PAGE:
Pauls truthful review of the Cheltenham Half and the preparation!
Having had a desk job for 18 years now, I’ve found it harder and harder to keep/get fit. Things got much worse (in that respect, anyway) when we had our children, and free time all but disappeared.
Whilst I had previously done a fair amount of sport, I’ve never been much of a runner (I tell myself I don’t have the right build), and nor have I been much good at training (I am quite good at making excuses, though). Running does seem to be the easiest way to burn off the extra calories that I intend to continue consuming, though. So, over the years, I have had on-off periods of trying to run to get fitter – with mixed success. Even in periods when I had been doing more running, I’d never been able to go faster than 10-minute miles if running more than a couple of miles, and I thought that was really my limit.
Now with two small children, my getting fit attempts are pretty much limited to lunchtimes during work. However, I had started supplementing regular sessions with Kirsty with some lunchtime runs when the Cheltenham Half Marathon was announced. With the aim of getting into shape in time for an impending significant birthday (and some “gentle” persuasion from Kirsty), I decided to enter to give myself more of a target.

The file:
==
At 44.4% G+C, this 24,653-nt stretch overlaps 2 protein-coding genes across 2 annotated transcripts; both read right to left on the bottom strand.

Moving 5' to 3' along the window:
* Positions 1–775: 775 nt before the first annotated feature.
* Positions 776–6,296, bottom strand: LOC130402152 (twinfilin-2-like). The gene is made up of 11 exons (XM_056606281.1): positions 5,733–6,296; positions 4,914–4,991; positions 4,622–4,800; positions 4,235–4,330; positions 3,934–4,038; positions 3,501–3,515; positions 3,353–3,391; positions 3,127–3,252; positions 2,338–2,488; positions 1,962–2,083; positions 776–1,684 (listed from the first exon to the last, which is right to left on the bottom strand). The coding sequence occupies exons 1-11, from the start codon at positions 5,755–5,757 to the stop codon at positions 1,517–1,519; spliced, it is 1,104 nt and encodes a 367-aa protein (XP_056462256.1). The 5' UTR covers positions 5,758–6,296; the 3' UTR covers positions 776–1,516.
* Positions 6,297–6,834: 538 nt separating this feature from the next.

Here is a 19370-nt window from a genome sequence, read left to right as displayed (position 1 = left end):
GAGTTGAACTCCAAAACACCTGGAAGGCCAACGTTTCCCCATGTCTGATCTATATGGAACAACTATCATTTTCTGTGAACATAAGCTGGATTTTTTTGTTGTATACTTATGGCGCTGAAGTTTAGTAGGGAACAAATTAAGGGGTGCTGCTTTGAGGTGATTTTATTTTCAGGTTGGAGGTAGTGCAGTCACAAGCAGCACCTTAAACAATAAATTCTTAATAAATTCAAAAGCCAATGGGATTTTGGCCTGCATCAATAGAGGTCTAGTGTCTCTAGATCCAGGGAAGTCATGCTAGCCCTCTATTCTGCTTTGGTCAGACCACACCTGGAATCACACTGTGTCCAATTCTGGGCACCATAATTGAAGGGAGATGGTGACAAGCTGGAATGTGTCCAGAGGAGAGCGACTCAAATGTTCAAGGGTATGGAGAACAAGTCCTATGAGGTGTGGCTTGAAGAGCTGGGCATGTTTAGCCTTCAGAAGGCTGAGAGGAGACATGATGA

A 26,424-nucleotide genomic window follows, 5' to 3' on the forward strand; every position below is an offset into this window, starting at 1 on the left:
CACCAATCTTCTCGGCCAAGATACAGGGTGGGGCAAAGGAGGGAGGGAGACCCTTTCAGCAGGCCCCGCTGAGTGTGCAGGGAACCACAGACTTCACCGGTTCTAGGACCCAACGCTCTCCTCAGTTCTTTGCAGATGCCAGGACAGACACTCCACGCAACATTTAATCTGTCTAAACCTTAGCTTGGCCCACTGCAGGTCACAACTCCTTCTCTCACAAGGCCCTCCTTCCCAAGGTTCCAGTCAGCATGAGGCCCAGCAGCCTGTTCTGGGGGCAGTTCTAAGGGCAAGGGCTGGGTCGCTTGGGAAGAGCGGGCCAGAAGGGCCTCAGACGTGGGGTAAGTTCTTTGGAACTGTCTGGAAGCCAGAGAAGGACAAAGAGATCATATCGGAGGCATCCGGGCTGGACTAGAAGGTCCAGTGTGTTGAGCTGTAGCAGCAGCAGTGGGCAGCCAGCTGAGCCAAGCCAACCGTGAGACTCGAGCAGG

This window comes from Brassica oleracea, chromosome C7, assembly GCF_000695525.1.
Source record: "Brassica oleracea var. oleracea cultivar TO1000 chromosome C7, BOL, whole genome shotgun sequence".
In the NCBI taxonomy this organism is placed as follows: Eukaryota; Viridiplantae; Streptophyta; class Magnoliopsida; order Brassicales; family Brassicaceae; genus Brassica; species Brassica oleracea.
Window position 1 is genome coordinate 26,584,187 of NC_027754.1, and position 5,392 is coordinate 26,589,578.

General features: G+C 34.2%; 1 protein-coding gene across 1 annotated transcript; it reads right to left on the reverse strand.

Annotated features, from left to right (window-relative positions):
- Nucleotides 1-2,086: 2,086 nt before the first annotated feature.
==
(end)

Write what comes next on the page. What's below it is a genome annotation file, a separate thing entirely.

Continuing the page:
I was running one or two lunchtimes per week (work permitting), and, as well as getting fitter, I was surprised to find I was getting noticeably faster. I think this is all down to Kirsty’s patient work with me, getting the right muscles in my legs to work properly; suddenly I was running 9-minute miles reasonably comfortably. I had to find other times to run, so that I could go for longer. The easiest time to fit in was usually a Sunday evening, after the children had gone to sleep. This had the disadvantage of meaning I’d probably had a large roast dinner with a couple of glasses of wine beforehand, but I like to think that would only make it easier to run after more appropriate preparation (though I have not yet found opportunity to test that theory).
It wasn’t always easy to follow Kirsty’s very good advice, and the preparation leading up to the race was not really ideal – largely due to a number of sleepless nights caused by children who (at 3 years old and 17 months old) are really old enough to know better. Nonetheless, I got round the course in a reasonable (for me) time, really enjoyed it and have now (four days later) stopped hurting